African American men; Avoidance; Cure; Diagnosis; Discrimination in medical care; Fatalism; Fate and fatalism; Impotence; Incontinence; Morbidity; Pain; Prostate – Cancer; Prostate – Cancer – Diagnosis; Prostate – Cancer – Treatment; South Carolina; Tumors – Classification; Tumor grade; Tumor stage; Urinary incontinence


Clinical Epidemiology | Oncology | Public Health | Race and Ethnicity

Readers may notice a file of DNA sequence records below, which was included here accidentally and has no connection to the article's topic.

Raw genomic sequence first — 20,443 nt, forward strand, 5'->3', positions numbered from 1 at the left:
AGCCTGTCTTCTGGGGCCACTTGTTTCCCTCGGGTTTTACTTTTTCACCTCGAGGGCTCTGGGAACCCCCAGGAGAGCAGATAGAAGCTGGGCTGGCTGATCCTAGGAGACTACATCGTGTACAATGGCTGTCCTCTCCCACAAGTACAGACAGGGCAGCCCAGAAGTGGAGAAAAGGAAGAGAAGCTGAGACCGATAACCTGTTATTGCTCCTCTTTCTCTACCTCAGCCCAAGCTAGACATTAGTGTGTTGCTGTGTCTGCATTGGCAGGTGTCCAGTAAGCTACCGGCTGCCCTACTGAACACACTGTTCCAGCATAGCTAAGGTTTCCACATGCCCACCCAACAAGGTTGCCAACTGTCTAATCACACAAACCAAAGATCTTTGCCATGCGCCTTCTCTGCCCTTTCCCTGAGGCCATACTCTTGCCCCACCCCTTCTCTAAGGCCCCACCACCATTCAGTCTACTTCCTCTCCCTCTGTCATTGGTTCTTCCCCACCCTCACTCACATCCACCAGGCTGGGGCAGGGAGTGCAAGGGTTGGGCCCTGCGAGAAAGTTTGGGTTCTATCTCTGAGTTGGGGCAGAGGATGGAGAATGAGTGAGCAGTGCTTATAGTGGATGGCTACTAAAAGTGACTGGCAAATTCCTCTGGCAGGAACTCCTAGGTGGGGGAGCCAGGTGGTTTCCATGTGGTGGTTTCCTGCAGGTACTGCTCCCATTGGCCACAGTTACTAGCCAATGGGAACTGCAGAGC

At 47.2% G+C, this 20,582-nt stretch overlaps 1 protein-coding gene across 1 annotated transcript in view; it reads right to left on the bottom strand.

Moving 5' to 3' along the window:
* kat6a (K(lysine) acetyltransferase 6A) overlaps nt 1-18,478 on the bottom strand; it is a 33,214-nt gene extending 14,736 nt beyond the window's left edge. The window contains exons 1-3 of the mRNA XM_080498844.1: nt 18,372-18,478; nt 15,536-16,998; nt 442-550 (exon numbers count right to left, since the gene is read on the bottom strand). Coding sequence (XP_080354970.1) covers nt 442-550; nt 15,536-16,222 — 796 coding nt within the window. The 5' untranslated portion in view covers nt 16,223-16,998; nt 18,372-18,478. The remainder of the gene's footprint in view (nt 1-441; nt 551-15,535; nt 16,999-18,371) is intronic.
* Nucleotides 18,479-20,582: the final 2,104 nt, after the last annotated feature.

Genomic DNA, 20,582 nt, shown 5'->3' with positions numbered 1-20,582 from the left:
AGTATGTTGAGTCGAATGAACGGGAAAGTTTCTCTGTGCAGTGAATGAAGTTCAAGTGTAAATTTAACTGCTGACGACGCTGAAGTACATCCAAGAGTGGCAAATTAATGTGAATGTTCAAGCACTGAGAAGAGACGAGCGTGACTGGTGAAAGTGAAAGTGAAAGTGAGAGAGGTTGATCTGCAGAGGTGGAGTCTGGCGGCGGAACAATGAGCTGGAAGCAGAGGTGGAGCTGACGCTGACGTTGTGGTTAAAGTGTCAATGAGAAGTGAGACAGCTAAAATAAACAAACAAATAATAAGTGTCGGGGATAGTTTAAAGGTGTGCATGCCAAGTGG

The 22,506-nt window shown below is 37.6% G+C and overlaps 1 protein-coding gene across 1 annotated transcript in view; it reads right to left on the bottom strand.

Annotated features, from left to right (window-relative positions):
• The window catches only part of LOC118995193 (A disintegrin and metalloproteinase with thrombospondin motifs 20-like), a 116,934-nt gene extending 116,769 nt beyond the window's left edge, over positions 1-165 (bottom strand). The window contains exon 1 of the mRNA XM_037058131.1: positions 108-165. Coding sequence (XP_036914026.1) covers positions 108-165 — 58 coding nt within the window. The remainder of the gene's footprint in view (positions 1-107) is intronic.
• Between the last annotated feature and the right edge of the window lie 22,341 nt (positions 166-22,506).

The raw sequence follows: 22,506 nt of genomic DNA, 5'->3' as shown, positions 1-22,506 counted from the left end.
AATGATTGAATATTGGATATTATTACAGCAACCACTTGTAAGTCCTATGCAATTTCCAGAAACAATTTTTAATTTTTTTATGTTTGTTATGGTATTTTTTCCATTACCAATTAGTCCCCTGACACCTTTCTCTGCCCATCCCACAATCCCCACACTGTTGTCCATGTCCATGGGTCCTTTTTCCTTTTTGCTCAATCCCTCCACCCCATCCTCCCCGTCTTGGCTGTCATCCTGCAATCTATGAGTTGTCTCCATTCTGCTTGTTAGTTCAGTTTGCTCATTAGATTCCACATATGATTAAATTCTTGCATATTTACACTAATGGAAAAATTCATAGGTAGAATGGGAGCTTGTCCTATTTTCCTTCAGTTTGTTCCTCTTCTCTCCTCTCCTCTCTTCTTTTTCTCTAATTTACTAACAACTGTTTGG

BACKGROUND: The death rate for prostate cancer (PrCA), the most commonly diagnosed cancer in African-American (AA) men, is twice the rate of European-American (EA) men. AA men in South Carolina have the highest age-adjusted death rate in the nation. Studies have shown that treatment offered to AA men with PrCA is systematically different from that offered to EA men. METHODS: Surveys were mailed to 1,866 men in South Carolina with a diagnosis of PrCA. South Carolina men diagnosed with PrCA between 1996 and 2002 were eligible to participate. We performed a descriptive assessment of the factors that influenced PrCA treatment decisions. RESULTS: The treatment choices of AA men were significantly more likely to be influenced by pain and significantly less likely to be influenced by potential for cure compared to EA men. CONCLUSIONS: Providers must be cognizant of the factors that influence treatment, particularly in AA men. Despite the national undertaking to eliminate health disparities, the United States is far from implementing a comprehensive focus on the health of AA men, despite their elevated PrCA morbidity and mortality rates.